Monday, December 9, 2019

Events this week: Goldie Boldbloom, Brittany Williams, John Hildebrand, Tom Voss and Rebecca Anne Nguyen, Jeanine Basinger

Monday, December 9, 7 pm, at Boswell:
Goldie Goldbloom, author of On Division

Goldie Goldbloom, author and Chasidic mother of eight, in conversation with Marquette Professor CJ Hribal about her latest work, a deeply affecting novel of one woman's life at a moment of change, set in the world of Brooklyn's Chasidim. Cosponsored by the Harry and Rose Samson Family Jewish Community Center and UWM Sam and Helen Stahl Center for Jewish Studies. For this event, Goldbloom will be in conversation with C.J. Hribal, Professor of English at Marquette University.

In Williamsburg, Brooklyn, Surie Eckstein is soon to be a great-grandmother. Her in-laws live on the first floor of their house, her daughter lives on the second. Into this life of counted blessings comes a surprise. Surie is pregnant at 57. It is an aberration, a shift in the proper order of things, and a public display of private life. Exposed, ashamed, she is unable to share the news, even with her husband. But deeper within is another secret, about her son, who died by suicide several years before. And these secrets slowly separate her from her community.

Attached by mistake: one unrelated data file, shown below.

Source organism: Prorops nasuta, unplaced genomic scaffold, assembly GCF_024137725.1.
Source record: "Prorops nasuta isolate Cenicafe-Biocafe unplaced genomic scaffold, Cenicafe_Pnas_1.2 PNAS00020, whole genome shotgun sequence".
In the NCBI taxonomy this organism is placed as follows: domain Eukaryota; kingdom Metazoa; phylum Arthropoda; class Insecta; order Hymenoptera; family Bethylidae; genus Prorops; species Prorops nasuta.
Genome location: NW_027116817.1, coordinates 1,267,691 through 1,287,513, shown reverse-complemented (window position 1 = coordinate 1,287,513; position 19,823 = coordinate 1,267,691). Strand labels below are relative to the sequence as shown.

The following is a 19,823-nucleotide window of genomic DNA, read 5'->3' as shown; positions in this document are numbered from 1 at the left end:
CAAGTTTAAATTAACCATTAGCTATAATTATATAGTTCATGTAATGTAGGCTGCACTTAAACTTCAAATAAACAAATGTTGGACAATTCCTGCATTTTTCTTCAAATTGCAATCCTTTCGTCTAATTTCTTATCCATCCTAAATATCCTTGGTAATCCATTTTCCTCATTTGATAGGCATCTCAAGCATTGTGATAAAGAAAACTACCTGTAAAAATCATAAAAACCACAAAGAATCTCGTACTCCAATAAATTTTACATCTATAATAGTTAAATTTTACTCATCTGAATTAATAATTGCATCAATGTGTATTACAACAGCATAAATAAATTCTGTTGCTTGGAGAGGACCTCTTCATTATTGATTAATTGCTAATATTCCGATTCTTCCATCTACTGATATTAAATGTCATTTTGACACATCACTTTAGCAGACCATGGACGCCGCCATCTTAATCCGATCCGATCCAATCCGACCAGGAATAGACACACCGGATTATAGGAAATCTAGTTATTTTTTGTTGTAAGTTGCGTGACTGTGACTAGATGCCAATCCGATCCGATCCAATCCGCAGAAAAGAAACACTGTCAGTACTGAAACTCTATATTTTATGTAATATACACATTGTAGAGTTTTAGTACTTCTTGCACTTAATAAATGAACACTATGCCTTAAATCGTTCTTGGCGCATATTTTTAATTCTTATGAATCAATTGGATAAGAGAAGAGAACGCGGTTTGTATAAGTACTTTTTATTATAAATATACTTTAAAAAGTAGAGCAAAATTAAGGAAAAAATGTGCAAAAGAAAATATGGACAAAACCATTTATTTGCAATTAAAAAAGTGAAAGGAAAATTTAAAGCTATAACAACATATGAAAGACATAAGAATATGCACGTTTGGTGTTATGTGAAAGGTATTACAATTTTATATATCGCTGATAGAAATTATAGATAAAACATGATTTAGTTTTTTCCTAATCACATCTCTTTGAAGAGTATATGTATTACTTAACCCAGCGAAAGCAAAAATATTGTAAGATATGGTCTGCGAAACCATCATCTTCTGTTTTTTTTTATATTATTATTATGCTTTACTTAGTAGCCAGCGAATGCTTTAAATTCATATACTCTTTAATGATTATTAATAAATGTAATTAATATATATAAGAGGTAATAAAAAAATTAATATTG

From Lily Meyer in The Chicago Reader: "In Jewish American literature, struggling not to believe is unusual. From Chaim Potok to Philip Roth to Taffy Brodesser-Akner, Jewish novelists in this country have tended to depict secular or nonpracticing Jews, some of whom reject their religion completely. Chicago writer Goldie Goldbloom, who's Hasidic and queer, takes a different approach in her quietly exceptional second novel, On Division... Her protagonist, Surie Eckstein, is a Hasidic Jew for whom there is no lapsing from faith. Surie loves God. What she struggles on are God's rules."

Tuesday, December 10, 7 pm, at Boswell:
Brittany Williams, author of Instant Loss: Eat Real, Lose Weight: How I Lost 125 Pounds